The problem I was trying to fix here was that I had a package that required a much newer version of a library than the system had installed on it. I didn't want to ruin the stability of the system by updating the library so I build it and placed it in a non standard location (harkening back to the solaris days I guess). If you can't guess what the problem was, I called the library package qt4-vlc...hint hint.

That part went fine, but whenever I tried to build my package that was supposed to use qt4-vlc, it would use the system libs in %{_libdir}/qt4...I tried to use rpath as a solution but couldn't get the syntax right. I looked at the gnu documentation but that didn't work because gcc kept complaining that it didn't know what the -rpath option meant.

The solution was to escape all the -rpath options that are for the linker (ld) and not gcc. Using -Wl, passes arguments to the linker and ignores them in the compiler. The final line I arrived at is:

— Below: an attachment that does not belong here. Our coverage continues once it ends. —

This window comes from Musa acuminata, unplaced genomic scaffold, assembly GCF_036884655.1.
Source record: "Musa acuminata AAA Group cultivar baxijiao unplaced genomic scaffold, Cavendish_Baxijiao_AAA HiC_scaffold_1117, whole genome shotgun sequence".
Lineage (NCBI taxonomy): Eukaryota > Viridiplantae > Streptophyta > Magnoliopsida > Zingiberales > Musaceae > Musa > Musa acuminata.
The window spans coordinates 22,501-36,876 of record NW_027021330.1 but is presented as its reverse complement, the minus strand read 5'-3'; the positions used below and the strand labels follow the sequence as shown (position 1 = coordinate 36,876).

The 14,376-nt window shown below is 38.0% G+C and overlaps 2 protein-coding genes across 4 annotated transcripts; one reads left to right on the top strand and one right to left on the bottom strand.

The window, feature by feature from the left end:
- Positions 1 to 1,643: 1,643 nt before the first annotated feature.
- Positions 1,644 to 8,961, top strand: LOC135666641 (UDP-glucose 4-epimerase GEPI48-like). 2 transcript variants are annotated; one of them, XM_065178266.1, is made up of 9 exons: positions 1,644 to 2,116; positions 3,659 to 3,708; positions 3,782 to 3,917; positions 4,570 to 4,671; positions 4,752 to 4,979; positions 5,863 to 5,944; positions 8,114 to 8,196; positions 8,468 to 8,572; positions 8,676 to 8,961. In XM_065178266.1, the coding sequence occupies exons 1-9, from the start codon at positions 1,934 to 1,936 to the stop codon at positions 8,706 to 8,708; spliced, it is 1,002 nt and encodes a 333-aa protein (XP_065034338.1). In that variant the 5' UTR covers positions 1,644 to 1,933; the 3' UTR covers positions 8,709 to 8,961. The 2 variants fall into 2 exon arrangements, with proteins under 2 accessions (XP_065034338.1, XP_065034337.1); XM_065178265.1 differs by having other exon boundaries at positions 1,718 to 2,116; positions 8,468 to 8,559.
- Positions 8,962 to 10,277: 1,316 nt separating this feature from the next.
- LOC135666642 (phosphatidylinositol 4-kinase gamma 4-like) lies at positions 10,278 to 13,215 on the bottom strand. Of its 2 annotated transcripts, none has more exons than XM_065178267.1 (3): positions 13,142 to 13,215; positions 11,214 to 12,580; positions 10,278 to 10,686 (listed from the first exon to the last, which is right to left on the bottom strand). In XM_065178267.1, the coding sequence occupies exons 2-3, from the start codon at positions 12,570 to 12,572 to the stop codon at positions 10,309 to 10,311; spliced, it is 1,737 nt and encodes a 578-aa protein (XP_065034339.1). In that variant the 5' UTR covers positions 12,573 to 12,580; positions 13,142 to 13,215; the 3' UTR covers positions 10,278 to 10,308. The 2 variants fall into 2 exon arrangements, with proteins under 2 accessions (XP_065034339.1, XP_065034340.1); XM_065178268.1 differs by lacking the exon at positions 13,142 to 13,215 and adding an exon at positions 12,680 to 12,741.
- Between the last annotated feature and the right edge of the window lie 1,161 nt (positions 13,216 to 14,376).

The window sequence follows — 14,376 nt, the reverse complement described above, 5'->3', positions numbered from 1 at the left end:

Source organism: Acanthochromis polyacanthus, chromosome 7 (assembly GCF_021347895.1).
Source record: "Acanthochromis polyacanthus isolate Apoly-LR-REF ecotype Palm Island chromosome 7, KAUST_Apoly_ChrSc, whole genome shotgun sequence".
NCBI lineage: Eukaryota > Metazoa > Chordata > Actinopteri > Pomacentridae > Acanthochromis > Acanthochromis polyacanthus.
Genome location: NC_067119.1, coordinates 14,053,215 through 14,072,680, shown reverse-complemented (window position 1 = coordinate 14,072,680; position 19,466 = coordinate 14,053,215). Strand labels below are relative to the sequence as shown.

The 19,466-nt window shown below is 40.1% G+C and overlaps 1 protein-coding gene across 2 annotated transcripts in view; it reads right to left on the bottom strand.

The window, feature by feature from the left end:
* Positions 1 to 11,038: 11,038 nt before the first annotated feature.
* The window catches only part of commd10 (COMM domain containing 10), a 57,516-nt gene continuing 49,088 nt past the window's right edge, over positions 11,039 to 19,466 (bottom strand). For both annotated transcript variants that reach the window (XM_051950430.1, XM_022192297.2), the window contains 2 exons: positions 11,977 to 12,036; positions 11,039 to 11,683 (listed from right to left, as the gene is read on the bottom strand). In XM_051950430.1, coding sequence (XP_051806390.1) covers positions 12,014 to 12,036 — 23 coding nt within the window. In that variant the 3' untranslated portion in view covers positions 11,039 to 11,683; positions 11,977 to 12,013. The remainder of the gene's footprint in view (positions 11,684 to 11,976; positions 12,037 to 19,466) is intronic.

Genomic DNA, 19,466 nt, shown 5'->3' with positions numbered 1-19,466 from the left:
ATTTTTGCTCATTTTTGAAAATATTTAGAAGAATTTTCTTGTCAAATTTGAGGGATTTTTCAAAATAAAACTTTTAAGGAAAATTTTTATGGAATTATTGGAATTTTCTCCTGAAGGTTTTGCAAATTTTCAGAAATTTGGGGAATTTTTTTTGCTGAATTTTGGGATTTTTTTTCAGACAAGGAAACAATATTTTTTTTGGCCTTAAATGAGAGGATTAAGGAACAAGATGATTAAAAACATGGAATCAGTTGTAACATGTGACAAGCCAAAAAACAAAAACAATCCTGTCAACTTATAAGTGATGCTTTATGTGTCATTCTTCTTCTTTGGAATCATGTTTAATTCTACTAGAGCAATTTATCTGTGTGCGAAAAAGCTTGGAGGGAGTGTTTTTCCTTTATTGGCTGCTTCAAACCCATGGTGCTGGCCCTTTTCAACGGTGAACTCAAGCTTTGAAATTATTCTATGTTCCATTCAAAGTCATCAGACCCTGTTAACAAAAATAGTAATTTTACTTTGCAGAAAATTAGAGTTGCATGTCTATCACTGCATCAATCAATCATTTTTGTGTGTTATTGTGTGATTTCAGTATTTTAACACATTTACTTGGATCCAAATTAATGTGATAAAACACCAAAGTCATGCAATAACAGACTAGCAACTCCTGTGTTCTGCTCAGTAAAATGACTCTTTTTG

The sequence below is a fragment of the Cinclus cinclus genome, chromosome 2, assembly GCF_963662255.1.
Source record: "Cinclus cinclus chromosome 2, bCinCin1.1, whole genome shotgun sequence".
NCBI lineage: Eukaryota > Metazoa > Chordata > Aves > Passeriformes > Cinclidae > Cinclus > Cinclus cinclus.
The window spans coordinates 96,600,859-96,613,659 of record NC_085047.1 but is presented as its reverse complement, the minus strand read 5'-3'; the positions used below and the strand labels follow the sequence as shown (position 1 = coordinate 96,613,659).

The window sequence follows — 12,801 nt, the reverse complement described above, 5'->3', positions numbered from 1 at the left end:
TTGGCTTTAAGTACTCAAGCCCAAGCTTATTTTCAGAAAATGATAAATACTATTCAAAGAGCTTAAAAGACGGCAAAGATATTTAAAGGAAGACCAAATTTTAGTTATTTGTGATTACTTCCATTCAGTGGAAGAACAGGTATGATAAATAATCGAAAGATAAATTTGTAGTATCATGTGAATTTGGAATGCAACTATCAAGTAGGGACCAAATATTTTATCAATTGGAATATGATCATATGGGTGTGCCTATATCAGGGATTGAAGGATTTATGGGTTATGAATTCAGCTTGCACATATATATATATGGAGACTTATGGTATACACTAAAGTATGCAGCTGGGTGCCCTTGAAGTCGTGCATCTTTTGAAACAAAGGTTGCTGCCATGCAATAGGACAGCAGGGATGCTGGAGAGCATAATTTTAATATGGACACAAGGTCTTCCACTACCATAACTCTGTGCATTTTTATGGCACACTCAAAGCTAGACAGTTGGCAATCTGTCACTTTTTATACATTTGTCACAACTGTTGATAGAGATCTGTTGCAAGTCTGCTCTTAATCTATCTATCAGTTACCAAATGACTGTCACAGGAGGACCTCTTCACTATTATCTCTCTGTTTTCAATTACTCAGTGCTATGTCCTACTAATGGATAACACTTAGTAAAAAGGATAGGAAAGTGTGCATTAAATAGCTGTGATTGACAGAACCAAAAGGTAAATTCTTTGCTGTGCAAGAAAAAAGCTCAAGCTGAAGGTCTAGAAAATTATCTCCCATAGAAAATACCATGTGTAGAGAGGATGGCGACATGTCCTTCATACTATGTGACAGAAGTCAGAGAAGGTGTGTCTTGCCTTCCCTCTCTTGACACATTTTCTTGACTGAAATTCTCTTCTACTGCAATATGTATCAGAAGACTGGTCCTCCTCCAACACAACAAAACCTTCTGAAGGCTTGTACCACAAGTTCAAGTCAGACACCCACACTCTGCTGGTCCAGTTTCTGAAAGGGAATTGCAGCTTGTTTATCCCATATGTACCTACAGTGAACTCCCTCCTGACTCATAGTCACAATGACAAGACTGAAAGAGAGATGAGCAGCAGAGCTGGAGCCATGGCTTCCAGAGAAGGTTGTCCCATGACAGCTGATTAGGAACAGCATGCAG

LDFLAGS='-Wl,-rpath -Wl,%{_libdir}/qt4-vlc' $LDFLAGS export LDFLAGS
I put this in the %build and the %install stages. In %build I put it before %configure and in %install it's before %makeinstall. How to read this is that the -Wl, just says, pass the next argument to ld, so
-Wl,-rpath -Wl,%{_libdir}/qt4-vlc
is sent to the linker as
-rpath %{_libdir}/qt4-vlc
Once I figured that out, it was all good. But it seems a bit silly to have two of the -Wl, clauses, since you can just put in another comma. In the end I just used this:
-Wl,-rpath,%{_libdir}/qt4-vlc
It's not only more compact, it's easier to read..

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